This article was developed via a partnership with BetterHelp.
The modern world is stressful. Part of this stress comes from all the noise—news 24/7, texts 24/7, social media 24/7, etc. But a significant amount of our stress comes from stuff. Many of us have an unhealthy relationship with material objects, and our constant accumulation of said objects can easily lead to high levels of stress.
This article will explain how you can reduce stress through minimalism, which is both a very fitting philosophy as well as a practical mindset for the tiny house community.
Minimalism is many things. On the one hand, it’s an art movement that developed following World War II, where its sparseness seemed to accurately reflect the somber postwar mood. That said, the roots of minimalism are far more ancient.
For example, minimalism is of fundamental importance to the Japanese culture of Zen philosophy. You may have heard the term wabi-sabi, which is about recognizing and privileging the beauty of simple, unadorned objects.
Nowadays, minimalism is often thought of in terms of our relationship with consumer culture. Someone who considers themselves a minimalist will endeavor to limit themselves primarily to objects that they need, that is, that have some utility.
The rise of minimalism in recent years has had many influences and manifestations, including the tiny home movement. One outsized influence has been that of Marie Kondo, who has inspired hundreds of thousands of people to de-clutter their lives.
So, now that you know the basics of minimalism, read on to learn about how minimalism can help us to reduce our stress.
And if you would appreciate having more resources when it comes to managing your stress, you might consider the helpful content available online through BetterHelp.
Since minimalism is ultimately about having few things, and primarily only things that are of necessity for your well-being, you will tend to have less of a mess in your home.
And less mess = less stress. Have you ever felt like you could get more work done with a clean desk? There’s something to that. Having a tidier, simplified home will make everything you do that much simpler. Things will be easier to find, and you will save yourself time and money.
Speaking of time and money, who wouldn’t like more of them?
When we accumulate unnecessary items, we are spending both money and time to do so. Embracing a minimalist mindset can be so freeing because you will no longer feel like you have to look through that Target catalog or browse Amazon on “Prime Day.”
Having more time and money will not only reduce your stress but also allow you to spend that surplus time and money on things that really matter, like experiences (e.g. traveling) or loved ones.
Having fewer things can reduce your stress by allowing you greater focus. When you get rid of all the extraneous stuff in your life, you will likely feel calmer and more ready to tackle your day.
And when we have greater focus, we can get more done in less time, allowing us extra time for ourselves and the things and people we care about.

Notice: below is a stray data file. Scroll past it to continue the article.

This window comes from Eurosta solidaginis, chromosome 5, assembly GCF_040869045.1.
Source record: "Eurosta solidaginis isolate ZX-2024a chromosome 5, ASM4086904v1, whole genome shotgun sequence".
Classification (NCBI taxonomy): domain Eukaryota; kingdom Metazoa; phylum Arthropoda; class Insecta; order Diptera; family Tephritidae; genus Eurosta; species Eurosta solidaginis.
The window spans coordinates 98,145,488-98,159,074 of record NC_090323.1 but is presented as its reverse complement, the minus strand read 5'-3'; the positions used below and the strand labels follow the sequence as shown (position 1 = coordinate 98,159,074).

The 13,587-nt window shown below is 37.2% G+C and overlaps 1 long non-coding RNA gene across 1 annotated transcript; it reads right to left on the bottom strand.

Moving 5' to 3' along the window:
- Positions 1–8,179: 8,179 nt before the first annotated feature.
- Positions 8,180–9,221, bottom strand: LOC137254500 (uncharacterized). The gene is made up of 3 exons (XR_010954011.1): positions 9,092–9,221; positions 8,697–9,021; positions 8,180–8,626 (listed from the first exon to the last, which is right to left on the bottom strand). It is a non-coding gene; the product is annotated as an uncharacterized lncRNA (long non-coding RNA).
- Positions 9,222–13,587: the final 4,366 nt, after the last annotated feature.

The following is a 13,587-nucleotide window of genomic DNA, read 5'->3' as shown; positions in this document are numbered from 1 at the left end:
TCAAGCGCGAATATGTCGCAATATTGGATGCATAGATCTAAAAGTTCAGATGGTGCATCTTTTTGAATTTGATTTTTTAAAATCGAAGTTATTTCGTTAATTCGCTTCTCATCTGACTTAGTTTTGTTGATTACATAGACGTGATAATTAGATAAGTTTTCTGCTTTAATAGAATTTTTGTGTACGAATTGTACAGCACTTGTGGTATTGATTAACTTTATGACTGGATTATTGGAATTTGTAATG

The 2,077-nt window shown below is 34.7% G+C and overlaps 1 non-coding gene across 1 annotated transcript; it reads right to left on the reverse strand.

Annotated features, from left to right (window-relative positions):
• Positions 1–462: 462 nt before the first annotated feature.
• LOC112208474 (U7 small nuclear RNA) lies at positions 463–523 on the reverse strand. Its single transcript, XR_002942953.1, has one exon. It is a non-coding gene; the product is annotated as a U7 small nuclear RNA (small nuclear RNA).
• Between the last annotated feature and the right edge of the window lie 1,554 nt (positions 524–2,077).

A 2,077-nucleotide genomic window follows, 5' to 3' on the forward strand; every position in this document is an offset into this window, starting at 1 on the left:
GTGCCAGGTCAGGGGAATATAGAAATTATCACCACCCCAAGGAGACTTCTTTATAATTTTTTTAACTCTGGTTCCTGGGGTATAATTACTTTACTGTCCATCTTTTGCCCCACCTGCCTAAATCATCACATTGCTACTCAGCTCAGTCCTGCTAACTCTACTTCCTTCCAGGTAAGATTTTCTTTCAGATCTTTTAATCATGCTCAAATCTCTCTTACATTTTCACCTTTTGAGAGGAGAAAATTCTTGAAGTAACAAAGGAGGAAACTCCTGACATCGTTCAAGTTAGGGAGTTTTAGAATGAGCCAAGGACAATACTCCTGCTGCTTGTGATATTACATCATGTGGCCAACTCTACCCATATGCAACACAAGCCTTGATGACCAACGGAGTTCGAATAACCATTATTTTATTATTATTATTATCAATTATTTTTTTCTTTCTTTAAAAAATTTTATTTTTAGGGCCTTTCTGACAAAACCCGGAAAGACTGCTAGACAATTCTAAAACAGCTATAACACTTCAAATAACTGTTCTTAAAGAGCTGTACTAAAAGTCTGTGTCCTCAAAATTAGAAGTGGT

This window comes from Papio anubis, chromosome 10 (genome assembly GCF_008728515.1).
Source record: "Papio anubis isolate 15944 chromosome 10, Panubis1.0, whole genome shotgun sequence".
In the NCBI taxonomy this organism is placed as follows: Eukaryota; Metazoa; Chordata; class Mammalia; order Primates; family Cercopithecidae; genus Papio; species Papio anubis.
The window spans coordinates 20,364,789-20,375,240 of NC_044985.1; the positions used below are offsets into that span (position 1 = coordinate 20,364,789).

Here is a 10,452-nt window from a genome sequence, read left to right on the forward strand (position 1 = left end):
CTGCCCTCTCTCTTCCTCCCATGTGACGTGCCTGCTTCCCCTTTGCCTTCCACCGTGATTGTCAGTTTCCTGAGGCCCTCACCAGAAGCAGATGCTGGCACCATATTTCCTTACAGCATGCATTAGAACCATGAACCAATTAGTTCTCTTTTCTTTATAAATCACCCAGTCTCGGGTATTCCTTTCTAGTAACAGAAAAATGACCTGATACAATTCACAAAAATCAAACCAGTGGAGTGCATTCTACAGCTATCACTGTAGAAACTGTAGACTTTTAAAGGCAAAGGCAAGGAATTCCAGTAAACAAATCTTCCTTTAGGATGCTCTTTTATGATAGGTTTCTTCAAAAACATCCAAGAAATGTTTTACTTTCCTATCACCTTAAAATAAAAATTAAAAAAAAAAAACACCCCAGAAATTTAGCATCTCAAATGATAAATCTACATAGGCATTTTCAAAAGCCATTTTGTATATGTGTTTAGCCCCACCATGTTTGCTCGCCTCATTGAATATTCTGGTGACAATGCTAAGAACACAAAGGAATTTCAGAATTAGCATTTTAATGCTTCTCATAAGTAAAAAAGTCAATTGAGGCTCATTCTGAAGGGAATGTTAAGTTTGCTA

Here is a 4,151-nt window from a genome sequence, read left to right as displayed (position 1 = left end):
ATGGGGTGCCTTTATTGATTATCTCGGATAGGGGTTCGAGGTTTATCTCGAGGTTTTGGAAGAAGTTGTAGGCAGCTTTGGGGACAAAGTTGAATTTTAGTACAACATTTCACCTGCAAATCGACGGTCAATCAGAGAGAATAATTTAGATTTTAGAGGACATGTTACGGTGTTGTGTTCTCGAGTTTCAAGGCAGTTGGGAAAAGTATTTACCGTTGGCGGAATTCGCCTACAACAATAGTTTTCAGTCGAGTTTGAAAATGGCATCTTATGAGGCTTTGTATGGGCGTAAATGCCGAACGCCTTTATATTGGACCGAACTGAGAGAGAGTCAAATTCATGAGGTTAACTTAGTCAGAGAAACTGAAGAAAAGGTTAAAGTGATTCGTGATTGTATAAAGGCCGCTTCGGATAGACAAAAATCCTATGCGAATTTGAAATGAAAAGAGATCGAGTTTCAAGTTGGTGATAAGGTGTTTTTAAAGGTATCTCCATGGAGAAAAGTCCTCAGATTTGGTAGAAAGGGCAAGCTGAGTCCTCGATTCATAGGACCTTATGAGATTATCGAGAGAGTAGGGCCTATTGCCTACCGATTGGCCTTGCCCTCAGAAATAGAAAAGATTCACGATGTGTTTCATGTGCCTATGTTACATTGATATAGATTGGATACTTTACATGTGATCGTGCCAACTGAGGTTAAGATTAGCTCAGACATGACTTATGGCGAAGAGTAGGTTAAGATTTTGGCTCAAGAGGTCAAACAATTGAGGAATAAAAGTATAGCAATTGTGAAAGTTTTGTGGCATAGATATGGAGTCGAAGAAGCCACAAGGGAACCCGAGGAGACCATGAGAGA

Consumer culture is incredibly effective at convincing us to consume non-stop. After all, corporations spend billions of dollars on advertisement. Billboards, magazines, social media, television, browsing the internet—it’s nearly impossible to escape it.
By rejecting consumer culture and instead embracing minimalism, you’ll learn to exercise greater self-control. And when you have greater mindfulness—i.e. you have greater control over your thoughts and actions—you will more easily be able to ignore the constant refrain of capitalism that urges you to consume more and more every single day.
Minimalism can help lead the way to greater mindfulness (and vice versa), which in turn will help you reduce your stress and live a more meaningful and authentic life.
Consumer culture constantly convinces us to privilege quantity over quality. Does your iPhone still work? Who cares! We’ve got a new one for you! Want a t-shirt for $3? Here you go! Just buy another one when it gets a hole in two months.
This mindset has truly spread and there are very few of us who are totally immune to it. After all, we all naturally want to save money and think of ourselves as getting a good deal. But when we have to buy 5 $5 shirts in one year instead of one high-quality $20 shirt, then we end up losing out on $5 (not to mention the environmental damage and human rights concerns).
By privileging quality over quantity, you can reduce the number of items you have and thus greatly simplify your life, which in turn reduces stress.
The constant impulse to consume means that we are always looking ahead. When does that sale start? When does the new iPhone come out? What about that Netflix series?
If we focus more so on the present, we tend to be happier and more grounded. Minimalism can help us reduce our stress by allowing us to stay more easily in the present and focus on the here and now rather than constantly think (and worry) about what’s happening tomorrow.
Finally, minimalism helps us prioritize what matters. When you pare down all your belongings to what really matters most to you (on a utilitarian and sentimental level), you’ll feel better with each extraneous thing that you move on from.
By allowing us to focus on what we really need, minimalism can help re-shape our way of living into something that’s more aligned with nature. This approach can greatly reduce unnecessary stress and lead to a calmer existence.
Minimalism makes perfect sense for the tiny home movement. After all, it’s all about freedom from things and being content with a smaller space.
The fact that minimalism can also greatly reduce our stress is a wonderful bonus. At the same time, it can be downright life-changing, which is why this philosophy should not be discounted. Give it a try—it’s not likely you’ll regret it!
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